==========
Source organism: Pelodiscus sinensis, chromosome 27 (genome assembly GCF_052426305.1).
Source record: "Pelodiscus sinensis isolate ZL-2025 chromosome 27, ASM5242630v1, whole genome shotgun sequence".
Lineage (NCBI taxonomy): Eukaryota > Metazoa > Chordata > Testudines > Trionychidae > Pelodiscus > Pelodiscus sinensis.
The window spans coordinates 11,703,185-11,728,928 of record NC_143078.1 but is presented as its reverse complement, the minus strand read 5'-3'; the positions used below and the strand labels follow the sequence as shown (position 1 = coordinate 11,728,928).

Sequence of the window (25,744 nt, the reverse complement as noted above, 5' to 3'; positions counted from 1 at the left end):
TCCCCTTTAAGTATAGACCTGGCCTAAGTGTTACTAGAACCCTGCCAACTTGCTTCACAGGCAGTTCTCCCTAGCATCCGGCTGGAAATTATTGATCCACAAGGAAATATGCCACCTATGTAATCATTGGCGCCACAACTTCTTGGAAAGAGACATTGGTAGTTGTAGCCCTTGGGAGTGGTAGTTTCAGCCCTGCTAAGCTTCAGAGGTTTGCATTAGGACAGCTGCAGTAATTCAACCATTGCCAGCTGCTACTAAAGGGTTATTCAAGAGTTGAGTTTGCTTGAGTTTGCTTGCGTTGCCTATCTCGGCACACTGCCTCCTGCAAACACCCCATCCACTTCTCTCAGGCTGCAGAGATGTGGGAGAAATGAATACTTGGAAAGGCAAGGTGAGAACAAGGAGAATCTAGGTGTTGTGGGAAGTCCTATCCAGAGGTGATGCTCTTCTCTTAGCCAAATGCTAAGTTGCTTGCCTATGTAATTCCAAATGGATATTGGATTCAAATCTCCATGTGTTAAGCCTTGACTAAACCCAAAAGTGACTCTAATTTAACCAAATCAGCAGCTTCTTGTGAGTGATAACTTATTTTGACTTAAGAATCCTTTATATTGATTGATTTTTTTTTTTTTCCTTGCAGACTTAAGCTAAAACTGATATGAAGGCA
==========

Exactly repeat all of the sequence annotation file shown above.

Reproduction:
Source organism: Pelodiscus sinensis, chromosome 27 (genome assembly GCF_052426305.1).
Source record: "Pelodiscus sinensis isolate ZL-2025 chromosome 27, ASM5242630v1, whole genome shotgun sequence".
Lineage (NCBI taxonomy): Eukaryota > Metazoa > Chordata > Testudines > Trionychidae > Pelodiscus > Pelodiscus sinensis.
The window spans coordinates 11,703,185-11,728,928 of record NC_143078.1 but is presented as its reverse complement, the minus strand read 5'-3'; the positions used below and the strand labels follow the sequence as shown (position 1 = coordinate 11,728,928).

Sequence of the window (25,744 nt, the reverse complement as noted above, 5' to 3'; positions counted from 1 at the left end):
TCCCCTTTAAGTATAGACCTGGCCTAAGTGTTACTAGAACCCTGCCAACTTGCTTCACAGGCAGTTCTCCCTAGCATCCGGCTGGAAATTATTGATCCACAAGGAAATATGCCACCTATGTAATCATTGGCGCCACAACTTCTTGGAAAGAGACATTGGTAGTTGTAGCCCTTGGGAGTGGTAGTTTCAGCCCTGCTAAGCTTCAGAGGTTTGCATTAGGACAGCTGCAGTAATTCAACCATTGCCAGCTGCTACTAAAGGGTTATTCAAGAGTTGAGTTTGCTTGAGTTTGCTTGCGTTGCCTATCTCGGCACACTGCCTCCTGCAAACACCCCATCCACTTCTCTCAGGCTGCAGAGATGTGGGAGAAATGAATACTTGGAAAGGCAAGGTGAGAACAAGGAGAATCTAGGTGTTGTGGGAAGTCCTATCCAGAGGTGATGCTCTTCTCTTAGCCAAATGCTAAGTTGCTTGCCTATGTAATTCCAAATGGATATTGGATTCAAATCTCCATGTGTTAAGCCTTGACTAAACCCAAAAGTGACTCTAATTTAACCAAATCAGCAGCTTCTTGTGAGTGATAACTTATTTTGACTTAAGAATCCTTTATATTGATTGATTTTTTTTTTTTTCCTTGCAGACTTAAGCTAAAACTGATATGAAGGCA